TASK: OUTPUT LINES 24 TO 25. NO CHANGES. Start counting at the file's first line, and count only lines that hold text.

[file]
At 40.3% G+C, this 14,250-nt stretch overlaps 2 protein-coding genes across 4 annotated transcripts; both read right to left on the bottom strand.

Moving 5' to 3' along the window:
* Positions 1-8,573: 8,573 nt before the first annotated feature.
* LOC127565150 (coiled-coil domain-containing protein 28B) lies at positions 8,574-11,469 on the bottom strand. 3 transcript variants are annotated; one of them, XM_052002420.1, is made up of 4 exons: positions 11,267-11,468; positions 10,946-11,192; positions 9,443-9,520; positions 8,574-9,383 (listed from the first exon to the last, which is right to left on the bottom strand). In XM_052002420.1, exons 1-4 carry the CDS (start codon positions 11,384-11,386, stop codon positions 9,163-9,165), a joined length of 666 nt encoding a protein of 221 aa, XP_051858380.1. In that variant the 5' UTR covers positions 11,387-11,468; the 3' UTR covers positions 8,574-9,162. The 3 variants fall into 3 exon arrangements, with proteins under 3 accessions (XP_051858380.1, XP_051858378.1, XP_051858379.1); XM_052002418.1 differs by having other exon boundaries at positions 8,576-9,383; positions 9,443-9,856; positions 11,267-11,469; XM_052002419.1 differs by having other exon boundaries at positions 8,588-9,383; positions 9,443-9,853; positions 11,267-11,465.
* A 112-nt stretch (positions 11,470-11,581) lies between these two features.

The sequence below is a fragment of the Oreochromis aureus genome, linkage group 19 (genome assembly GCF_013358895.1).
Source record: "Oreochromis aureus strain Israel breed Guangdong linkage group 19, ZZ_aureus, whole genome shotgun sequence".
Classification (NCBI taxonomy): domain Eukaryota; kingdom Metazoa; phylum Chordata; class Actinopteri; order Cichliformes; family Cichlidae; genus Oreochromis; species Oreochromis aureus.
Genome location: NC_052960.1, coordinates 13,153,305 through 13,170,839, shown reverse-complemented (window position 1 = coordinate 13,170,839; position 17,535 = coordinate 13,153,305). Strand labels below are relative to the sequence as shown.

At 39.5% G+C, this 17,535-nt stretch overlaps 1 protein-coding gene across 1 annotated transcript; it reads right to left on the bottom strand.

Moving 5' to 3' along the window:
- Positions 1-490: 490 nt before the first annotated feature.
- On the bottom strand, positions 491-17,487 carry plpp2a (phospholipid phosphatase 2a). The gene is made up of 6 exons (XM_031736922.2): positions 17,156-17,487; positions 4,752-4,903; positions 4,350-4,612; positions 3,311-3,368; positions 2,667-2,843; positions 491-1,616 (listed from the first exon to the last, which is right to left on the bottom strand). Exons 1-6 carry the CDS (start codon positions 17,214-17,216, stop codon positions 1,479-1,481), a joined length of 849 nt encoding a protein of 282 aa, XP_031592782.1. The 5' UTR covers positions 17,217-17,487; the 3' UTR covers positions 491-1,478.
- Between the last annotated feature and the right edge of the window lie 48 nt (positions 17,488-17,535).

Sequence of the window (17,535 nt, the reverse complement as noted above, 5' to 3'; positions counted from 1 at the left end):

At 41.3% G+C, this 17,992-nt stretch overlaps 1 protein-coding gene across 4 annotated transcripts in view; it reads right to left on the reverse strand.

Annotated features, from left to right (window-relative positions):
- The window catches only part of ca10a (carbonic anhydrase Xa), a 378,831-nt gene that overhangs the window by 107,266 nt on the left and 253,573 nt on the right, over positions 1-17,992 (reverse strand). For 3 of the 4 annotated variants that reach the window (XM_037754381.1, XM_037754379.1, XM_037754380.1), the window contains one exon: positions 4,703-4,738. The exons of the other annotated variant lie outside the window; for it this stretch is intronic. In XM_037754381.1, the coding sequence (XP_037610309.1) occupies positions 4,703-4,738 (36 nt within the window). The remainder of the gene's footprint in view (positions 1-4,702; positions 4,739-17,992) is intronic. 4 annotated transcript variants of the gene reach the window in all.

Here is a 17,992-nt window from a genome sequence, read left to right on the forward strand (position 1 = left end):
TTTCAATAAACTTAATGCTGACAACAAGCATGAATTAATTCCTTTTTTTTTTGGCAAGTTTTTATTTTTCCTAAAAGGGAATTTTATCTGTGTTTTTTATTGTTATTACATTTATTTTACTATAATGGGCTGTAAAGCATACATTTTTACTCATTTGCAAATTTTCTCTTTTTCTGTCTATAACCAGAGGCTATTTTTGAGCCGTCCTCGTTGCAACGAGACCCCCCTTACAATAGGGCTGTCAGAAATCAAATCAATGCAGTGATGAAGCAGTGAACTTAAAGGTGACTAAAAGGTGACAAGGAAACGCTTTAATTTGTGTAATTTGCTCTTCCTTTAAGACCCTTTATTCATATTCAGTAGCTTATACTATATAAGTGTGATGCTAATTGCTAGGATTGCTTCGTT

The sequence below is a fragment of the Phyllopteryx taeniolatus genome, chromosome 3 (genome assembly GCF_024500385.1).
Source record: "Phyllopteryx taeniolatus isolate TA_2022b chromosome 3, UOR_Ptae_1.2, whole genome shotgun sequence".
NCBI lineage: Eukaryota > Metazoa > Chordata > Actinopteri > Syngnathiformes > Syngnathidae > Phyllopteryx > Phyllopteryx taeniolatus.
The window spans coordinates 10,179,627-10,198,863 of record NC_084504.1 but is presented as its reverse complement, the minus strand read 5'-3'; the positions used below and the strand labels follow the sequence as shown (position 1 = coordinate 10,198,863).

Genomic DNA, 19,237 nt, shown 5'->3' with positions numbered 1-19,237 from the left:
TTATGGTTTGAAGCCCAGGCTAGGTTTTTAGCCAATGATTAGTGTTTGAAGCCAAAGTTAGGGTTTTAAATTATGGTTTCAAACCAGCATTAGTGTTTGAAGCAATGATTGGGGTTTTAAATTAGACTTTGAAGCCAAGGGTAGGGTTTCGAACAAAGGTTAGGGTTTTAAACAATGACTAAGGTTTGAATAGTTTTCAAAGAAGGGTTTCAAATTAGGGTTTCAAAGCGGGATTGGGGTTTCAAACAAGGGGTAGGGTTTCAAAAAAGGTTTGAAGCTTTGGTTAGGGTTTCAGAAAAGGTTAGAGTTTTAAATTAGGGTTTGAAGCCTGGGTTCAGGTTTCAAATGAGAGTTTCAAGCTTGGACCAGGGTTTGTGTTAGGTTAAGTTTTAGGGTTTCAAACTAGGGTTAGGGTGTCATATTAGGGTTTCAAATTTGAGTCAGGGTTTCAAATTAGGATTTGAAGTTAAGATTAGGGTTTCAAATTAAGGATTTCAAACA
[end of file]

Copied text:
The window spans coordinates 10,179,627-10,198,863 of record NC_084504.1 but is presented as its reverse complement, the minus strand read 5'-3'; the positions used below and the strand labels follow the sequence as shown (position 1 = coordinate 10,198,863).

Genomic DNA, 19,237 nt, shown 5'->3' with positions numbered 1-19,237 from the left: